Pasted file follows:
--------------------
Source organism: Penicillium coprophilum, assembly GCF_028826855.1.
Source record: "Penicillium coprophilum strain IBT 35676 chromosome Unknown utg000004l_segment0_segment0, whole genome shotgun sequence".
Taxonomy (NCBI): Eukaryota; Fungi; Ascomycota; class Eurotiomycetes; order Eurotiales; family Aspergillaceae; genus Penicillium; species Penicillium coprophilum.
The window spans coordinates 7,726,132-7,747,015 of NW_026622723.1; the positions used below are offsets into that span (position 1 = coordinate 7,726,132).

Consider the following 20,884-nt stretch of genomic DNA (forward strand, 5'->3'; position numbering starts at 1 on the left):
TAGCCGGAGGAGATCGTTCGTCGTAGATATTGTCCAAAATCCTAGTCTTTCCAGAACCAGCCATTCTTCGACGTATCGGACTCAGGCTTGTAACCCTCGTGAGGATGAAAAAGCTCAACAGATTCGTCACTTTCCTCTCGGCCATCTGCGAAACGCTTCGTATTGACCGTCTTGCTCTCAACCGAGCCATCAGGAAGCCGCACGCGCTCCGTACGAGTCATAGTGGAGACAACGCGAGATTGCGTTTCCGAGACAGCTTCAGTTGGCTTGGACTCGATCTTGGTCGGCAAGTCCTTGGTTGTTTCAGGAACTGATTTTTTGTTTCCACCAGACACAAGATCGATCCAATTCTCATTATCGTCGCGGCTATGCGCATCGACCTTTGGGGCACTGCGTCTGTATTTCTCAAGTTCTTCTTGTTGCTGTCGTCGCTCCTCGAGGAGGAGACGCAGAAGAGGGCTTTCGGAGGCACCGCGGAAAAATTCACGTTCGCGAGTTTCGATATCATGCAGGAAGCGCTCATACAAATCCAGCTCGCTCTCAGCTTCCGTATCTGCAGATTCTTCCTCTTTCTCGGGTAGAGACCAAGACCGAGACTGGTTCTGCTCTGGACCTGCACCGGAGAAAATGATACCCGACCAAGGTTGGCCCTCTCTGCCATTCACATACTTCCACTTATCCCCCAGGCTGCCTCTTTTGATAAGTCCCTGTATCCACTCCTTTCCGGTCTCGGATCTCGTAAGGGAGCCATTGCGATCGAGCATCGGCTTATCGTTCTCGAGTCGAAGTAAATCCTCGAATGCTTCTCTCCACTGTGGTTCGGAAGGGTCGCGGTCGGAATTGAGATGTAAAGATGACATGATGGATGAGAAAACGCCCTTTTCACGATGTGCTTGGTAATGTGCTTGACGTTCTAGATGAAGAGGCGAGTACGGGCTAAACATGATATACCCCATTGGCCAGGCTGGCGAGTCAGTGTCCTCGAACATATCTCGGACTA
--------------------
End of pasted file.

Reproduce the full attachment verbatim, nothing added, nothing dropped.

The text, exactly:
Source organism: Penicillium coprophilum, assembly GCF_028826855.1.
Source record: "Penicillium coprophilum strain IBT 35676 chromosome Unknown utg000004l_segment0_segment0, whole genome shotgun sequence".
Taxonomy (NCBI): Eukaryota; Fungi; Ascomycota; class Eurotiomycetes; order Eurotiales; family Aspergillaceae; genus Penicillium; species Penicillium coprophilum.
The window spans coordinates 7,726,132-7,747,015 of NW_026622723.1; the positions used below are offsets into that span (position 1 = coordinate 7,726,132).

Consider the following 20,884-nt stretch of genomic DNA (forward strand, 5'->3'; position numbering starts at 1 on the left):
TAGCCGGAGGAGATCGTTCGTCGTAGATATTGTCCAAAATCCTAGTCTTTCCAGAACCAGCCATTCTTCGACGTATCGGACTCAGGCTTGTAACCCTCGTGAGGATGAAAAAGCTCAACAGATTCGTCACTTTCCTCTCGGCCATCTGCGAAACGCTTCGTATTGACCGTCTTGCTCTCAACCGAGCCATCAGGAAGCCGCACGCGCTCCGTACGAGTCATAGTGGAGACAACGCGAGATTGCGTTTCCGAGACAGCTTCAGTTGGCTTGGACTCGATCTTGGTCGGCAAGTCCTTGGTTGTTTCAGGAACTGATTTTTTGTTTCCACCAGACACAAGATCGATCCAATTCTCATTATCGTCGCGGCTATGCGCATCGACCTTTGGGGCACTGCGTCTGTATTTCTCAAGTTCTTCTTGTTGCTGTCGTCGCTCCTCGAGGAGGAGACGCAGAAGAGGGCTTTCGGAGGCACCGCGGAAAAATTCACGTTCGCGAGTTTCGATATCATGCAGGAAGCGCTCATACAAATCCAGCTCGCTCTCAGCTTCCGTATCTGCAGATTCTTCCTCTTTCTCGGGTAGAGACCAAGACCGAGACTGGTTCTGCTCTGGACCTGCACCGGAGAAAATGATACCCGACCAAGGTTGGCCCTCTCTGCCATTCACATACTTCCACTTATCCCCCAGGCTGCCTCTTTTGATAAGTCCCTGTATCCACTCCTTTCCGGTCTCGGATCTCGTAAGGGAGCCATTGCGATCGAGCATCGGCTTATCGTTCTCGAGTCGAAGTAAATCCTCGAATGCTTCTCTCCACTGTGGTTCGGAAGGGTCGCGGTCGGAATTGAGATGTAAAGATGACATGATGGATGAGAAAACGCCCTTTTCACGATGTGCTTGGTAATGTGCTTGACGTTCTAGATGAAGAGGCGAGTACGGGCTAAACATGATATACCCCATTGGCCAGGCTGGCGAGTCAGTGTCCTCGAACATATCTCGGACTA